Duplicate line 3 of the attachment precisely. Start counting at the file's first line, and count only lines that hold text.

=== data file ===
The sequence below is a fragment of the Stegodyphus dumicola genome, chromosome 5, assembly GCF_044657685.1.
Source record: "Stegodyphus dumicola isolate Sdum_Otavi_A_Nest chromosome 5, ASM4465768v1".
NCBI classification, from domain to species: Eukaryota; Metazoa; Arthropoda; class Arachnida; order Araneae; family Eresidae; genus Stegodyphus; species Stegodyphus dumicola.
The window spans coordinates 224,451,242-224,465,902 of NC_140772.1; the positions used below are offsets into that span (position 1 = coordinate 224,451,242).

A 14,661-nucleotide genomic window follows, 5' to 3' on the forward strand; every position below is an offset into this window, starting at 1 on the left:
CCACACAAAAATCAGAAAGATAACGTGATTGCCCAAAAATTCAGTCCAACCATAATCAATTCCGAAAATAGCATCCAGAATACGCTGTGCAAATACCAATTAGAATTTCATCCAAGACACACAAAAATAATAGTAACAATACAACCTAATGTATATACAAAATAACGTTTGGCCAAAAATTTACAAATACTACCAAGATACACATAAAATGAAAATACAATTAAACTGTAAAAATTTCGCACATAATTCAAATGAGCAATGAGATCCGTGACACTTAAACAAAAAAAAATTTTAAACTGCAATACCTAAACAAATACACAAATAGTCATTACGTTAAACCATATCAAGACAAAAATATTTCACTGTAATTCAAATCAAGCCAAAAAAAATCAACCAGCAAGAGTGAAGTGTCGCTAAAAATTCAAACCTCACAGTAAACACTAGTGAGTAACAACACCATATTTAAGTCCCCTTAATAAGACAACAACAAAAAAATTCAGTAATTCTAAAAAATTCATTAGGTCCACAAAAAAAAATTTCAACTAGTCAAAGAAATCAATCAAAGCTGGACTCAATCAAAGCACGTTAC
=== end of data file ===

NCBI classification, from domain to species: Eukaryota; Metazoa; Arthropoda; class Arachnida; order Araneae; family Eresidae; genus Stegodyphus; species Stegodyphus dumicola.